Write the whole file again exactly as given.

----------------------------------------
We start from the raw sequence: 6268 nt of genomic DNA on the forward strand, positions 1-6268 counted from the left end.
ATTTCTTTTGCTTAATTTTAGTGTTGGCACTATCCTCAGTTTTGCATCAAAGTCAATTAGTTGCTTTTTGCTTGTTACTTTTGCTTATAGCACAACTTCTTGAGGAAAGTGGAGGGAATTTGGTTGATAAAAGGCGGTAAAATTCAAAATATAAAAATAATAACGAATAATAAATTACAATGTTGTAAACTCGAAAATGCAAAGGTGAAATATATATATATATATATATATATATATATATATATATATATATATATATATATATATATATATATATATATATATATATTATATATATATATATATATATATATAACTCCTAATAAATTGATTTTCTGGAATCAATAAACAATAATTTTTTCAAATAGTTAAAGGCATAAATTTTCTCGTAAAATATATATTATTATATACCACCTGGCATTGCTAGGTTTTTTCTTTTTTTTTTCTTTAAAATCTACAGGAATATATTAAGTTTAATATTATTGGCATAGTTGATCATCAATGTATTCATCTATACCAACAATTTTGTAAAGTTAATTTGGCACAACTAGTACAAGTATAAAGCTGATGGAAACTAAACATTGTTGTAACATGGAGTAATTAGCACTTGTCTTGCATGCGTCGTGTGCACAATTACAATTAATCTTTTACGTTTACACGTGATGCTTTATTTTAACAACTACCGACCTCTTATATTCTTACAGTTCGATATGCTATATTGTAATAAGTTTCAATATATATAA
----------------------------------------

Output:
We start from the raw sequence: 6268 nt of genomic DNA on the forward strand, positions 1-6268 counted from the left end.
ATTTCTTTTGCTTAATTTTAGTGTTGGCACTATCCTCAGTTTTGCATCAAAGTCAATTAGTTGCTTTTTGCTTGTTACTTTTGCTTATAGCACAACTTCTTGAGGAAAGTGGAGGGAATTTGGTTGATAAAAGGCGGTAAAATTCAAAATATAAAAATAATAACGAATAATAAATTACAATGTTGTAAACTCGAAAATGCAAAGGTGAAATATATATATATATATATATATATATATATATATATATATATATATATATATATATATATATATATATATATATATATATTATATATATATATATATATATATATAACTCCTAATAAATTGATTTTCTGGAATCAATAAACAATAATTTTTTCAAATAGTTAAAGGCATAAATTTTCTCGTAAAATATATATTATTATATACCACCTGGCATTGCTAGGTTTTTTCTTTTTTTTTTCTTTAAAATCTACAGGAATATATTAAGTTTAATATTATTGGCATAGTTGATCATCAATGTATTCATCTATACCAACAATTTTGTAAAGTTAATTTGGCACAACTAGTACAAGTATAAAGCTGATGGAAACTAAACATTGTTGTAACATGGAGTAATTAGCACTTGTCTTGCATGCGTCGTGTGCACAATTACAATTAATCTTTTACGTTTACACGTGATGCTTTATTTTAACAACTACCGACCTCTTATATTCTTACAGTTCGATATGCTATATTGTAATAAGTTTCAATATATATAA